all the information coming through it seems electric carss seems an easy way to go but we must look at the charging of those batteries be it coal atomic wind solar what are the practicallities of each unit of charging depending upon country districts denisty of living space then we have hyrodrogen which can be used directly to power vechile or indirectly through the recharging of battery example honda insight hybrid just different fuel applied to generator or we could have toyota prius design which would be my choice of design i have read this morning about scienctist exploring new concept in hyrdrogen fuel at a much lower cost base promising very pomising

George Kat

Coupla questions : 1) What will it cost per mile? 2) What will it cost to purchase? 3) Where will the customer get this hydrogen? 4) What happens in a severe accident? Will my insurance cover the consequences of a catastrophic failure of the fuel container(s)?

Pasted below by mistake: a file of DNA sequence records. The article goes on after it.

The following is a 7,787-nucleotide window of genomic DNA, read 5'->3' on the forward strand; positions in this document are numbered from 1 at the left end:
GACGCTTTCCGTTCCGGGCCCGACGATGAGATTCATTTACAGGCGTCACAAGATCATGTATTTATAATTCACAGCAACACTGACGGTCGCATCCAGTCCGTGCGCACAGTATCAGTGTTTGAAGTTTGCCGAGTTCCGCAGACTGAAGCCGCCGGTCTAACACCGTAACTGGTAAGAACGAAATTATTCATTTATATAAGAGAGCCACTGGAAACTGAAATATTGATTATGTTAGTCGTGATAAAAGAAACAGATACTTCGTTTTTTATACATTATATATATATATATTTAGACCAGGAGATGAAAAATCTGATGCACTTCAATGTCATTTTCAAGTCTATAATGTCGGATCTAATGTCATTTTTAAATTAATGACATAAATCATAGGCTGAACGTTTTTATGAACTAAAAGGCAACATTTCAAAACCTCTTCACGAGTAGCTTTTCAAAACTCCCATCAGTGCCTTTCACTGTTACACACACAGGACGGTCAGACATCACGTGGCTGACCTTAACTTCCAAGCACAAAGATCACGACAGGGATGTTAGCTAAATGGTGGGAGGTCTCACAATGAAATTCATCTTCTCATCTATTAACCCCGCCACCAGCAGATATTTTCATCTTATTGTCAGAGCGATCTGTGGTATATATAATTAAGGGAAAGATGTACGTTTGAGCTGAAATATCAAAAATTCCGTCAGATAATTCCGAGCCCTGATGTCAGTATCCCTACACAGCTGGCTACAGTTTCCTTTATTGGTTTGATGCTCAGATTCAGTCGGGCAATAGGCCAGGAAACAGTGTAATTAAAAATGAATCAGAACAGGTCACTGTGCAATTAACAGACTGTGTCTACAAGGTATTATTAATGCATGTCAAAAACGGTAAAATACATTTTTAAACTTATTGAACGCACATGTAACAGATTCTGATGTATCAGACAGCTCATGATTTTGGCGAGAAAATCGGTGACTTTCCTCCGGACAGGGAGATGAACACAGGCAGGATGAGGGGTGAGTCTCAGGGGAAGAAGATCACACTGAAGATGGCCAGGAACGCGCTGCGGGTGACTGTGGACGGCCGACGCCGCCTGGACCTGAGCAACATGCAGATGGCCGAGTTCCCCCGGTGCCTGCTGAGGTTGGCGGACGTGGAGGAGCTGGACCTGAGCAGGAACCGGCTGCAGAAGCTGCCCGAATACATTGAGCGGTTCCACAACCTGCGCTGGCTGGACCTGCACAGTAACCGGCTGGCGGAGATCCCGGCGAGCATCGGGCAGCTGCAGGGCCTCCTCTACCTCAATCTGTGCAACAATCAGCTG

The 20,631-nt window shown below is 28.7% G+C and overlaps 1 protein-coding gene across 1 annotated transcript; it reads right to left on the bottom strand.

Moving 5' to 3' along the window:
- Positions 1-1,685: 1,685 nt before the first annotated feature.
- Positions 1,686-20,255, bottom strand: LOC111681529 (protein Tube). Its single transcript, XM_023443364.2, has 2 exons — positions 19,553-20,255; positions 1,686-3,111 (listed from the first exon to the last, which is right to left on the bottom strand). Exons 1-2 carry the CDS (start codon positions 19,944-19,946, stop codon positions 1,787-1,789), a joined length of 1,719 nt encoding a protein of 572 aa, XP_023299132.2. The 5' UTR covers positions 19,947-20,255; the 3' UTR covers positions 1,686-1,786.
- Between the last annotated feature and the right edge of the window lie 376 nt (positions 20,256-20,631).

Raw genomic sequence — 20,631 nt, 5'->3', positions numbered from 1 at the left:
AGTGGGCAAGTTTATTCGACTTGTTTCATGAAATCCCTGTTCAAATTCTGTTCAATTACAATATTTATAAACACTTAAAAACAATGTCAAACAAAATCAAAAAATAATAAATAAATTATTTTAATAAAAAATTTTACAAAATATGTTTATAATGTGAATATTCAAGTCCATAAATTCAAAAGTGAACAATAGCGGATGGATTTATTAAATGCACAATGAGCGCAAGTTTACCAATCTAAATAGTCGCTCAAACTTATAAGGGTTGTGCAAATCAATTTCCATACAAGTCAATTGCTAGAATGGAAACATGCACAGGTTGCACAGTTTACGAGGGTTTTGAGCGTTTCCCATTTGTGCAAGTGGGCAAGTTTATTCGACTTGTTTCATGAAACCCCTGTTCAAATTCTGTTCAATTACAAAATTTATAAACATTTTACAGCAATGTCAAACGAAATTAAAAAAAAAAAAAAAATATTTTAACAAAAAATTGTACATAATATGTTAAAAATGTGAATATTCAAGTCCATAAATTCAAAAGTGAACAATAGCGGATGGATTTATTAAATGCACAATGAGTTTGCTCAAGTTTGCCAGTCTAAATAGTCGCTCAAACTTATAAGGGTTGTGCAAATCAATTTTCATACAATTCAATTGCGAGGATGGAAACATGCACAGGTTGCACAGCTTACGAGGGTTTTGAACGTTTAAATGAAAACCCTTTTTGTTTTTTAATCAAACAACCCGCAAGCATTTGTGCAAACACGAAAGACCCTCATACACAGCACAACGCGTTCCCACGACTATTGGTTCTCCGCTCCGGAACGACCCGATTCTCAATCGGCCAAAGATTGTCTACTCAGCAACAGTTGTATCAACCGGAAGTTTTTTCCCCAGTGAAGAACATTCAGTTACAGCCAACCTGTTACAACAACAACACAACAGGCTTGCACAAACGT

All very sexy and trendy but until these questions are answered in the positive...

I think plug in hybrids may be more practical as the electrical is in place albiet probably needs to be enhanced to cover the increased sporatic demand.

Even if the above questions can be covered, the buying public are indeed a fickle bunch. I would expect \"reduced carbon economy\" to be priced for the near and well to do which is unfortunate due to the economic forcasts outside the BRIC countries being less than booming.


Hyundai might consider canceling the production of this vehicle if the plug in EV\'s show great success because by 2015, charging station systems should be fairly well established. It would make more sense to improve on something that works rather than bank on technology in its infancy.